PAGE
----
Once again, the recipe turned out to be delicious. I think my husband might be starting to like Jack Bishop as much as he likes Peter Berley and Lorna Sass (maybe not as much as Lorna Sass – I think she is his favourite cookbook author of all time).

The successes I have had with Jack Bishop‘s recipes have led me to conclude that I will be ordering a copy of this cookbook and his Italian vegetarian cookbook in the not too distant future.  I always (except in very rare occasions) order new cookbooks online. It is considerably cheaper and you are not limited by the often meager bookstore selection.

For any of you that wish to take an in-depth look at Bishop’s interpretation of Italian vegetarian cuisine, a limited preview of this cookbook is available at Google Books.

Guess what!  When I was looking up the link for the book preview I noticed that A Year in a Vegetarian Kitchen is featured there as well.

How exciting is that!

Google Books and the local library are two great resources for test-driving cookbooks.  After all, cookbooks are quite expensive and do take up a bit of room, so it is important that they fit the bill and provide interesting and inspiring dishes for you to cook (and eat).

Well, I won’t be cooking too much over the next 10 days.  We are taking some deserved summer holidays.

Until then…

Tempeh, Spinach and Onion Quesadillas with Avocado Chipotle Salsa

1 medium ripe avocado, cubed
1 tablespoon of cilantro, chopped
1 chipotle pepper in adobe sauce minced, with 1 teaspoon of juice (these are available canned in the Mexican aisle at the grocery store)
2 tablespoon of fresh lime juice
Salt

1 tablespoon of virgin olive oil
2 medium onions, cut in half and thinly sliced
1 teaspoon of cumin seeds
1 8 oz package of tempeh, lightly steamed or sautéed until heated through ( I use Green Cuisine smoked tempeh)
2 cups of spinach, packed
4 flour tortillas
Monterey Jack cheese, grated (enough to please)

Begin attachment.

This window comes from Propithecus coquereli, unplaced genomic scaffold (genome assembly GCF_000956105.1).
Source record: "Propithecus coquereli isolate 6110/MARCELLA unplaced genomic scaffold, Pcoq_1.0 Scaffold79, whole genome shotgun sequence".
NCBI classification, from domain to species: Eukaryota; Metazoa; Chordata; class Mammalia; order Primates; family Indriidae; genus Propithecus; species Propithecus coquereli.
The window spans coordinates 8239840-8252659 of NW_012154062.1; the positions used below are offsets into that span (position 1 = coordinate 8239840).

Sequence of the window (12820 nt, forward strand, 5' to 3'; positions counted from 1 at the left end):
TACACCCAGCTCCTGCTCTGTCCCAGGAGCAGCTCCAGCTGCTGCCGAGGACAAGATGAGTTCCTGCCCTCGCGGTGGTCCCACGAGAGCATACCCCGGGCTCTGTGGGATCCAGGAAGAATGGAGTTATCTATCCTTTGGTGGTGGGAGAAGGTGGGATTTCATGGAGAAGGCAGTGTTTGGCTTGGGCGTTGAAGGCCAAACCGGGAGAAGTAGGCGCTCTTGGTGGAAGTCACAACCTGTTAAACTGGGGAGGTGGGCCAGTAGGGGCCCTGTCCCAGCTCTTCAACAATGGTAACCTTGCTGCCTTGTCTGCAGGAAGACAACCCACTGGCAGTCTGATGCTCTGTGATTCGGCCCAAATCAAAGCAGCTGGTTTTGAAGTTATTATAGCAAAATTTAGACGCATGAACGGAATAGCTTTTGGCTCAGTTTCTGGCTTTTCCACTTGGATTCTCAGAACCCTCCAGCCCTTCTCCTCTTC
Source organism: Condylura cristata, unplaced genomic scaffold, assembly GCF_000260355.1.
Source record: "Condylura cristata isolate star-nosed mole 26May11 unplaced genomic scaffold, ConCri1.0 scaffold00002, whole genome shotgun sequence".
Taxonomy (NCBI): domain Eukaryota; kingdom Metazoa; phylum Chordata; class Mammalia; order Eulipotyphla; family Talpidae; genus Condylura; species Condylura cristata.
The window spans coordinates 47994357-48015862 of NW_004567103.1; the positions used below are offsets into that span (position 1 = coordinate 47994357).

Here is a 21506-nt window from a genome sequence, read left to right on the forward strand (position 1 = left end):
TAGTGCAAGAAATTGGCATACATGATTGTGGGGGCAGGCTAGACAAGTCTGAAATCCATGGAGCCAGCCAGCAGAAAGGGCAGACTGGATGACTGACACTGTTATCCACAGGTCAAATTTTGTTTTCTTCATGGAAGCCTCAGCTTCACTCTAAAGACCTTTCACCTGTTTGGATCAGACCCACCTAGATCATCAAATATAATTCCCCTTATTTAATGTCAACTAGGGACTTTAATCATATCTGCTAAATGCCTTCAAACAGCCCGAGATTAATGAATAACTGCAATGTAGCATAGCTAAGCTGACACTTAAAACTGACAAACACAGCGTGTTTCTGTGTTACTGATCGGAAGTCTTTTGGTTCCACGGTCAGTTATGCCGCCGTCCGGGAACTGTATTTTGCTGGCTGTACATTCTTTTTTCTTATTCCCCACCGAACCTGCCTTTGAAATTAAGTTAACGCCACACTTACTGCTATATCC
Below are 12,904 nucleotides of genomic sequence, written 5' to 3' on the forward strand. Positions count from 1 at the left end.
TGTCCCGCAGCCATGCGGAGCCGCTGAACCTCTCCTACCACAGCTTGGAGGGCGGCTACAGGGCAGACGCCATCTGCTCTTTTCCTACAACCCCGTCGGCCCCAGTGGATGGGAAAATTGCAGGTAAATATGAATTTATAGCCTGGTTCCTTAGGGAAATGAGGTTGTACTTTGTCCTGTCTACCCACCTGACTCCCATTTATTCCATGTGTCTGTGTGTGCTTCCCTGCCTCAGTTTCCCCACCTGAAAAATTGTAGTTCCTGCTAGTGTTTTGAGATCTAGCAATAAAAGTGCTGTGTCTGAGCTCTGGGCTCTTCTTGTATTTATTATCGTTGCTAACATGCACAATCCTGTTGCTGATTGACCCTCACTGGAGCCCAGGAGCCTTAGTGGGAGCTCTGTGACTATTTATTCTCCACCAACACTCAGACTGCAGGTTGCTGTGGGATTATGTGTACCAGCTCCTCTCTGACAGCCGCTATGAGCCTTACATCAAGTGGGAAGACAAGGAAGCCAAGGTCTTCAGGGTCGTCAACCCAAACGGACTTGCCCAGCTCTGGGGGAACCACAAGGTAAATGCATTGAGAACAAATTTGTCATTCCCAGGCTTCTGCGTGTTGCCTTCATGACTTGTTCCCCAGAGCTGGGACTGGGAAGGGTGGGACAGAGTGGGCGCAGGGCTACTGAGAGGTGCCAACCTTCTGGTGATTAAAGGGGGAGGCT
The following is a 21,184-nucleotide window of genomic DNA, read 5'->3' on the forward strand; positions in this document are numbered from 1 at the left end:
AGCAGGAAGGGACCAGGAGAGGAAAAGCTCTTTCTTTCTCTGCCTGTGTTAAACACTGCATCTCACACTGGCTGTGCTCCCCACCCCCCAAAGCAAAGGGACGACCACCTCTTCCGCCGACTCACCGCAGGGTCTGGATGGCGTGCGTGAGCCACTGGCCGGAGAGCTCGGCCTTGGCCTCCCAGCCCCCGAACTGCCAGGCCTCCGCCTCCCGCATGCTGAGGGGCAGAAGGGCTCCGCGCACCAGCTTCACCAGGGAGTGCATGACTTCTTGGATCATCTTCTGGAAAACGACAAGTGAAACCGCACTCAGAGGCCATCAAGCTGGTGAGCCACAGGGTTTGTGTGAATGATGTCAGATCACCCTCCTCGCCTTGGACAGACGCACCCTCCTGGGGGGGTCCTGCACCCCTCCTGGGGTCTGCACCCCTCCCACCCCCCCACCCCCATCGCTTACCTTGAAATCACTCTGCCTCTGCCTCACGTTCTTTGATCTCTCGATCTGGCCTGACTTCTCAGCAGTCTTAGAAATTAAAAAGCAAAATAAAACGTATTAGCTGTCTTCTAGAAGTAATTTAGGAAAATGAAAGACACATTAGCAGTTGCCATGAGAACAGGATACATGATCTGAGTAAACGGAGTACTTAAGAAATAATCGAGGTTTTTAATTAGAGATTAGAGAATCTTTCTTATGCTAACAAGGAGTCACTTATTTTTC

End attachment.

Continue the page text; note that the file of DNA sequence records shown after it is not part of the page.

First, the salsa:

  • In a small bowl combine avocado, cilantro, chipotle chiles and sauce, lime juice and salt.
  • Stir to combine.

Next, the quesadillas:

  • Heat the oil over medium heat in a large skillet.
  • Add the onions and cook until lightly browned (this will take about 15 minutes)
  • Add the cumin and stir.
  • In the last few minutes of cooking add the tempeh cubes and stir to coat with onions
  • Add the spinach and cook until wilted.
  • Lay 1 tortilla in a large skillet and top with cheese, add a thin layer of the tempeh spinach mixture and top with more cheese.
  • Top with a tortilla and cook on medium heat until brown.  Flip, and repeat on the second side.
  • Repeat with remaining tortillas.
  • Slice each quesadilla into quarters and top with salsa.

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Want to impress someone? Try Pineapple-Glazed Tofu with Spicy Cucumber Salad.

This has become one of my favourite meals.

It is a wonderful summertime dish.  Cool and refreshing with a little zing!

I picked up Jack Bishop’s A Year in a Vegetarian Kitchen from the local library 3 weeks ago and haven’t really had a chance to explore it as much as I would have liked.  It is due in a couple of days and of course there is a hold on it.

Sigh.

We have been so busy over the last couple of weeks that we have been cooking old standbys.  You know how it goes, too strapped for time and energy to try anything new.

Anyway, this was the perfect meal to get me back in the saddle!  (I guess the Calgary Stampede is influencing my choice of words).  No matter.  I can do no wrong after this meal – bad pun or not.